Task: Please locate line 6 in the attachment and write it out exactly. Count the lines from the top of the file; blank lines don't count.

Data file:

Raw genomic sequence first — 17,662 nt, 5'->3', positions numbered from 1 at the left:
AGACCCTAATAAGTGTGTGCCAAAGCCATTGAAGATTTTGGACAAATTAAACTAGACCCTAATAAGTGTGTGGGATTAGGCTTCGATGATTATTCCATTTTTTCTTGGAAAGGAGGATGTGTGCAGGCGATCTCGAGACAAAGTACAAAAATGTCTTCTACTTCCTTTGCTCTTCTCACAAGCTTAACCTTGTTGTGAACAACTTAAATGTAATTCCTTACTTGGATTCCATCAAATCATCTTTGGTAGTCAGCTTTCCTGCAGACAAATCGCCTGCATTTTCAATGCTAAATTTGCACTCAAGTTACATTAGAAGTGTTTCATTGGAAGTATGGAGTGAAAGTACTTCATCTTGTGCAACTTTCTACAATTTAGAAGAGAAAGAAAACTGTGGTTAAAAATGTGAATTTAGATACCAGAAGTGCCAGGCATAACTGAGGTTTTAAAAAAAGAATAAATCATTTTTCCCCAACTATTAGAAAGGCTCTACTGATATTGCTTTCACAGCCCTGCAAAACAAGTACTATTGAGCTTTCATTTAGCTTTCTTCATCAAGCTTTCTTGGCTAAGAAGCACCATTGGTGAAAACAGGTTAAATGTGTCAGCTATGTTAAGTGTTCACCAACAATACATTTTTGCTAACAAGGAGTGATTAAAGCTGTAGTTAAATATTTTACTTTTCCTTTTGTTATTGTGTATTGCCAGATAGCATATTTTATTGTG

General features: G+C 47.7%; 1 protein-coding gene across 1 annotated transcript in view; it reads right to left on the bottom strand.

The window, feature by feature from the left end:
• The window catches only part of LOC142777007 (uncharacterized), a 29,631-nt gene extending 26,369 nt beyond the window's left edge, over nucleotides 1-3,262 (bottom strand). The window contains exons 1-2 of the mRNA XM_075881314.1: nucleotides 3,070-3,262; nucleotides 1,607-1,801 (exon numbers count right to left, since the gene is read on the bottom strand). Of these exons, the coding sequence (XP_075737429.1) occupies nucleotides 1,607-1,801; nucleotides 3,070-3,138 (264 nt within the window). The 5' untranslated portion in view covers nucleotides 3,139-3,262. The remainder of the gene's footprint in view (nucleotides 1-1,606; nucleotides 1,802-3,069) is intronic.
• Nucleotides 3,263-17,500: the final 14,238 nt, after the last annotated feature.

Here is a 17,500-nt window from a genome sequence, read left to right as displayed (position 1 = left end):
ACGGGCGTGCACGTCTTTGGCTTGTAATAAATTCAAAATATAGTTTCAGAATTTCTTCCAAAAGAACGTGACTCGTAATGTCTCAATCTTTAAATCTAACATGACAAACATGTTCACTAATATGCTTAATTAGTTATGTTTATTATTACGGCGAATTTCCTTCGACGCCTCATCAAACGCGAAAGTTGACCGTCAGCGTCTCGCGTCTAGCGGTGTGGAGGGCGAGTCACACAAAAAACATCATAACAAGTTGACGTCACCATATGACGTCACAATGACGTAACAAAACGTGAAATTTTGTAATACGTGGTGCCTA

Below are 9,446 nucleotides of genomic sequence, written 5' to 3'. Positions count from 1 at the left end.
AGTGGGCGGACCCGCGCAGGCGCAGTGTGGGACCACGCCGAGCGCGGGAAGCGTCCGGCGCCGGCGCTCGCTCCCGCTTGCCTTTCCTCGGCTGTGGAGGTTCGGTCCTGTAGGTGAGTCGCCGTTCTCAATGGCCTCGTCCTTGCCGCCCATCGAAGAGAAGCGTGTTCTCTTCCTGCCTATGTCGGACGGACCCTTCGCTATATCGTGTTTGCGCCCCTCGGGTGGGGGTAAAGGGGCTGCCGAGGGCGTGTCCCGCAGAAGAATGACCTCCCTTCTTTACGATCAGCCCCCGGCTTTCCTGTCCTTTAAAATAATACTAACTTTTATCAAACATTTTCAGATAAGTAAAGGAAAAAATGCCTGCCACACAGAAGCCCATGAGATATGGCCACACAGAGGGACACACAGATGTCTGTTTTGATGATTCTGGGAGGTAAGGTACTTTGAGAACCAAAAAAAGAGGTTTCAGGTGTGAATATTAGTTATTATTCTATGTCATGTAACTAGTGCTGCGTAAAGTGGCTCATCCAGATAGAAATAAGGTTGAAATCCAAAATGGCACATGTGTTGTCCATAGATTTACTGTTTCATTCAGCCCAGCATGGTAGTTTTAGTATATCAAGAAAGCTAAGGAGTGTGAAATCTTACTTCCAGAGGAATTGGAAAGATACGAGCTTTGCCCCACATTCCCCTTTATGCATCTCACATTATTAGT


• Nucleotides 3,263-17,500: the final 14,238 nt, after the last annotated feature.